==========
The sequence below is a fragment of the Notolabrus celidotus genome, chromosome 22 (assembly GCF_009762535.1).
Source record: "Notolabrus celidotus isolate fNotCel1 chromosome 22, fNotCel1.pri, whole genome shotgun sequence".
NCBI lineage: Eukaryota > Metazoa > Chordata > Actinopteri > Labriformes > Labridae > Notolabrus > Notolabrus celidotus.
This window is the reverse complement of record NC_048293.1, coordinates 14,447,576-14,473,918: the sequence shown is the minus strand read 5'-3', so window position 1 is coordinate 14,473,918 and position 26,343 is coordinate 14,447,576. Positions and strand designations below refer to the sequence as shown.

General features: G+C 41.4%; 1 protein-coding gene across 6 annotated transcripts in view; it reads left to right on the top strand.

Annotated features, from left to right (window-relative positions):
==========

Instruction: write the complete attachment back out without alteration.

The sequence below is a fragment of the Notolabrus celidotus genome, chromosome 22 (assembly GCF_009762535.1).
Source record: "Notolabrus celidotus isolate fNotCel1 chromosome 22, fNotCel1.pri, whole genome shotgun sequence".
NCBI lineage: Eukaryota > Metazoa > Chordata > Actinopteri > Labriformes > Labridae > Notolabrus > Notolabrus celidotus.
This window is the reverse complement of record NC_048293.1, coordinates 14,447,576-14,473,918: the sequence shown is the minus strand read 5'-3', so window position 1 is coordinate 14,473,918 and position 26,343 is coordinate 14,447,576. Positions and strand designations below refer to the sequence as shown.

General features: G+C 41.4%; 1 protein-coding gene across 6 annotated transcripts in view; it reads left to right on the top strand.

Annotated features, from left to right (window-relative positions):